Oh yes, we make music lists. Especially at the end of the year.
It’s tradition, you see.
And here at Team Frog International, part of that tradition is opening with some miscellaneous awards that are basically an excuse to mention other albums I bought/acquired/downloaded this year.
Although actually, I only bought/acquired/downloaded 21 new releases this year, so actually there’s not much more to add on that criteria. But there’s always streaming – and cheap jokes – so I do have enough to fill out a blog entry (which is of course the whole point of doing this).
So here we go: THE 21ST BEST ALBUM OF 2014
U2, Songs Of Innocence (Island)
By default, obviously. Everyone knows about that Apple marketing stunt. The actual album is a major improvement over No Line On The Horizon, but it takes until the fourth or fifth track for the album to really kick into gear. There’s some worthy songs here, but as U2 albums go, it’s pretty hit-and-miss. There’s also the elephant in the room, which is this: if Apple hadn’t put this in my iTunes for free, would I have bought a copy? The answer is: probably not. BEST SINGLE
David Bowie, “Sue (Or In A Season Of Crime)”
After all the hoopla over Bowie’s surprise return in 2013 with “Where Are We Now?”, I’d have thought that any new music from The Dame would have warranted more attention than this song got. Released along with the Nothing Has Changed compilation, it’s a jazzy noir ballad recorded with the Maria Schneider Orchestra, and it’s pretty cool (if you like jazzy noir ballads, that is). Maybe it’s because I’m outside of the US media hype bubble, but it didn’t seem to generate that much excitement. All I can say is that if it’s a sign of things to come with his next LP, I’m looking forward to it. CUTEST DEATH METAL ALBUM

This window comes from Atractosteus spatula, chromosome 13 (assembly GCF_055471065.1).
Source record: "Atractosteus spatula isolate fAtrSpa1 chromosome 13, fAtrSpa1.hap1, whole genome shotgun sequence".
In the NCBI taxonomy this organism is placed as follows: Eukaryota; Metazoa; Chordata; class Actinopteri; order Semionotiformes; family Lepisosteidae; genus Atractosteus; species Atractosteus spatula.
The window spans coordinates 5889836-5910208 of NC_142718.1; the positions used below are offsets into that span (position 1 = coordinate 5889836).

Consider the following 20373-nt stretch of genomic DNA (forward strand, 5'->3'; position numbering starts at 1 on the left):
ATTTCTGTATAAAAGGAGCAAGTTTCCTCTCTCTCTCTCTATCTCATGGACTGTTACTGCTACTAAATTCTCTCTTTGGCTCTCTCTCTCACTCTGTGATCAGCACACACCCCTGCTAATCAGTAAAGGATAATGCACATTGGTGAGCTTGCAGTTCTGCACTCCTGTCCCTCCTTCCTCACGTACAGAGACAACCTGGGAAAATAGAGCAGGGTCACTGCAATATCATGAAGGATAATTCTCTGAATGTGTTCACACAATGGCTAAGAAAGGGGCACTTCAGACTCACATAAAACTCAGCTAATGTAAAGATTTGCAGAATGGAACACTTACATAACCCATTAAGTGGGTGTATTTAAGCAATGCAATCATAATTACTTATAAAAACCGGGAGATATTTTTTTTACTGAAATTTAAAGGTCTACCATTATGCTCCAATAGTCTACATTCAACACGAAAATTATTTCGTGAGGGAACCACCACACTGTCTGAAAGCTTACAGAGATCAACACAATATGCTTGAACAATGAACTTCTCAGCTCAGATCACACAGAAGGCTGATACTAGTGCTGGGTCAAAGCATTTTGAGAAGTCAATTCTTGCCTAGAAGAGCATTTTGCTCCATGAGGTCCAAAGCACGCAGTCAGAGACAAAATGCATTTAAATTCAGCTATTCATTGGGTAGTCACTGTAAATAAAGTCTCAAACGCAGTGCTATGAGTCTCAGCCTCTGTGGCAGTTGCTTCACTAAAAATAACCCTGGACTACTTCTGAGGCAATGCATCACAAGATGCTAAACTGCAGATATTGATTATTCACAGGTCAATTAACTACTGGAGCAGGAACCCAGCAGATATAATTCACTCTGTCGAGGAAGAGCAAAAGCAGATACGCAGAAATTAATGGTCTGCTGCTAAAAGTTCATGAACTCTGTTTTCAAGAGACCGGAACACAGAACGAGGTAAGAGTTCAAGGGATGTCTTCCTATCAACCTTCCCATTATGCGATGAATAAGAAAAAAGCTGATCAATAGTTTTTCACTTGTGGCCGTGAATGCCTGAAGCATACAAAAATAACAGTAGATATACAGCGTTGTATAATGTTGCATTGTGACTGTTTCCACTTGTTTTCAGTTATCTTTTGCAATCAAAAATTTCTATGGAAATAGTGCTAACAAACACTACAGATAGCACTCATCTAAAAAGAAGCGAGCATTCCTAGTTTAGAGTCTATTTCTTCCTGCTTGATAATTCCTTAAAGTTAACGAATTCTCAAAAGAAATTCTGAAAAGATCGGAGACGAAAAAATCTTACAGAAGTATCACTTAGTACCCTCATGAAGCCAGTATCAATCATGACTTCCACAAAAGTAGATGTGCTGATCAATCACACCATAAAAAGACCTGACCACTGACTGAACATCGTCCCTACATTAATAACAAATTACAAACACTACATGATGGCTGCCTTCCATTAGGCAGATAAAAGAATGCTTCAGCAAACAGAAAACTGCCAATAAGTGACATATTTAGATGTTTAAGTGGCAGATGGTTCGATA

Babymetal, Babymetal (Toy’s Factory)
It’s a prefab J-Pop teenybop dance trio singing death metal songs about chocolate and fox spirits. That beats the crap out of anything that popped up in the Billboard charts or on American Idol
. You know this. BEST PINK FLOYD TRIBUTE ALBUM
Pink Floyd, The Endless River (Columbia)
Okay, this is kind of a joke category. But Floyd’s final album – which is based on outtakes recorded by Rick Wright during the Division Bell
sessions – is in essence a tribute to Wright, who died in 2006, making clear just how essential he was to the Floyd “sound”. More than that though, the album’s four “sides” do frequently remind you of earlier classic Floyd albums, musically. That’s also the album’s main weakness – it reminds you that Floyd’s best work, and their days of innovation that made their classic stuff so great, are long behind them. That said, it's a pleasure to listen to them play. As a nostalgia trip, it’s actually a nice album. BEST SYD BARRETT TRIBUTE ALBUM
Richard MF Hall, "1974 Syd Barrett Sessions (finished)"
You can read the full backstory here